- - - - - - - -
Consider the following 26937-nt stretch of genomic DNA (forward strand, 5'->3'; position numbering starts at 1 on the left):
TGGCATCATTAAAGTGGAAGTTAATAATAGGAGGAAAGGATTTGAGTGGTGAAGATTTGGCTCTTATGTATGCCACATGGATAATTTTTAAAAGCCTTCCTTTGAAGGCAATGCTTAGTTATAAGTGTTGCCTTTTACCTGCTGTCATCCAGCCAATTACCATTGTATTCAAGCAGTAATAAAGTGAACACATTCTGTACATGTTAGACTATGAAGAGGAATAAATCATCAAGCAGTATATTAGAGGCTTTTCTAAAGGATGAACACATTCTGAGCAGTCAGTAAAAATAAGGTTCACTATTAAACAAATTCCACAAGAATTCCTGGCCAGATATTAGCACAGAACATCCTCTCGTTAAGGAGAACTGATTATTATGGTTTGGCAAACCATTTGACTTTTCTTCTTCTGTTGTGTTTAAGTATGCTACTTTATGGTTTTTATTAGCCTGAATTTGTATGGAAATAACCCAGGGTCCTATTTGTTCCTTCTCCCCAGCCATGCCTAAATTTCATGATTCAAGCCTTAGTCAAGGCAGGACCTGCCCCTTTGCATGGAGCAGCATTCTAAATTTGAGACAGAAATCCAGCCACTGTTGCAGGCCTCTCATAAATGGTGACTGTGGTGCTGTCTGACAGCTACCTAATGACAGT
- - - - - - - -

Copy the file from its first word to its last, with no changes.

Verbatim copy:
Consider the following 26937-nt stretch of genomic DNA (forward strand, 5'->3'; position numbering starts at 1 on the left):
TGGCATCATTAAAGTGGAAGTTAATAATAGGAGGAAAGGATTTGAGTGGTGAAGATTTGGCTCTTATGTATGCCACATGGATAATTTTTAAAAGCCTTCCTTTGAAGGCAATGCTTAGTTATAAGTGTTGCCTTTTACCTGCTGTCATCCAGCCAATTACCATTGTATTCAAGCAGTAATAAAGTGAACACATTCTGTACATGTTAGACTATGAAGAGGAATAAATCATCAAGCAGTATATTAGAGGCTTTTCTAAAGGATGAACACATTCTGAGCAGTCAGTAAAAATAAGGTTCACTATTAAACAAATTCCACAAGAATTCCTGGCCAGATATTAGCACAGAACATCCTCTCGTTAAGGAGAACTGATTATTATGGTTTGGCAAACCATTTGACTTTTCTTCTTCTGTTGTGTTTAAGTATGCTACTTTATGGTTTTTATTAGCCTGAATTTGTATGGAAATAACCCAGGGTCCTATTTGTTCCTTCTCCCCAGCCATGCCTAAATTTCATGATTCAAGCCTTAGTCAAGGCAGGACCTGCCCCTTTGCATGGAGCAGCATTCTAAATTTGAGACAGAAATCCAGCCACTGTTGCAGGCCTCTCATAAATGGTGACTGTGGTGCTGTCTGACAGCTACCTAATGACAGT